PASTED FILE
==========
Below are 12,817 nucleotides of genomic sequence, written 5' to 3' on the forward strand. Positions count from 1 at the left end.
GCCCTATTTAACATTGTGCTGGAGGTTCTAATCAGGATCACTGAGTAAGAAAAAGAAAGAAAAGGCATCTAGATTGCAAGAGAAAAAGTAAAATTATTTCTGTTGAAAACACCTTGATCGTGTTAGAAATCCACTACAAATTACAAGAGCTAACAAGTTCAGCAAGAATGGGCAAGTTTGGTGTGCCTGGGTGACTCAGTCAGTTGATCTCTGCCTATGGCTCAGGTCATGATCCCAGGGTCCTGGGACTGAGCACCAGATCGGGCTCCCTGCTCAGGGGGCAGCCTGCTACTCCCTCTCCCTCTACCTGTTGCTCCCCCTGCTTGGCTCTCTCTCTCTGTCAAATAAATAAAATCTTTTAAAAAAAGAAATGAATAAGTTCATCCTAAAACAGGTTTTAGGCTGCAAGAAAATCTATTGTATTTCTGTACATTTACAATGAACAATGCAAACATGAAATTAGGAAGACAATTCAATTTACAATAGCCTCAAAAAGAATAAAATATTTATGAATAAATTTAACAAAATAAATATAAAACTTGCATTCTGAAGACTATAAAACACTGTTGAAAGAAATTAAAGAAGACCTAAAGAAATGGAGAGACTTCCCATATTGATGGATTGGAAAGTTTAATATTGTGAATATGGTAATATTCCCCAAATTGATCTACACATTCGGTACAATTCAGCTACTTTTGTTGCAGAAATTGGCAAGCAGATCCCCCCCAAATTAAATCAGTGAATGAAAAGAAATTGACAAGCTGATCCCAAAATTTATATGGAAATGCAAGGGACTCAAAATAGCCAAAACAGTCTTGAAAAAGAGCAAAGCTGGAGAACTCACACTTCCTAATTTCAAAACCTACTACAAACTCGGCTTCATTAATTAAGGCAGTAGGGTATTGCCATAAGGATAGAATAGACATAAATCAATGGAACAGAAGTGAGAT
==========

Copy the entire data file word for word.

Below are 12,817 nucleotides of genomic sequence, written 5' to 3' on the forward strand. Positions count from 1 at the left end.
GCCCTATTTAACATTGTGCTGGAGGTTCTAATCAGGATCACTGAGTAAGAAAAAGAAAGAAAAGGCATCTAGATTGCAAGAGAAAAAGTAAAATTATTTCTGTTGAAAACACCTTGATCGTGTTAGAAATCCACTACAAATTACAAGAGCTAACAAGTTCAGCAAGAATGGGCAAGTTTGGTGTGCCTGGGTGACTCAGTCAGTTGATCTCTGCCTATGGCTCAGGTCATGATCCCAGGGTCCTGGGACTGAGCACCAGATCGGGCTCCCTGCTCAGGGGGCAGCCTGCTACTCCCTCTCCCTCTACCTGTTGCTCCCCCTGCTTGGCTCTCTCTCTCTGTCAAATAAATAAAATCTTTTAAAAAAAGAAATGAATAAGTTCATCCTAAAACAGGTTTTAGGCTGCAAGAAAATCTATTGTATTTCTGTACATTTACAATGAACAATGCAAACATGAAATTAGGAAGACAATTCAATTTACAATAGCCTCAAAAAGAATAAAATATTTATGAATAAATTTAACAAAATAAATATAAAACTTGCATTCTGAAGACTATAAAACACTGTTGAAAGAAATTAAAGAAGACCTAAAGAAATGGAGAGACTTCCCATATTGATGGATTGGAAAGTTTAATATTGTGAATATGGTAATATTCCCCAAATTGATCTACACATTCGGTACAATTCAGCTACTTTTGTTGCAGAAATTGGCAAGCAGATCCCCCCCAAATTAAATCAGTGAATGAAAAGAAATTGACAAGCTGATCCCAAAATTTATATGGAAATGCAAGGGACTCAAAATAGCCAAAACAGTCTTGAAAAAGAGCAAAGCTGGAGAACTCACACTTCCTAATTTCAAAACCTACTACAAACTCGGCTTCATTAATTAAGGCAGTAGGGTATTGCCATAAGGATAGAATAGACATAAATCAATGGAACAGAAGTGAGAT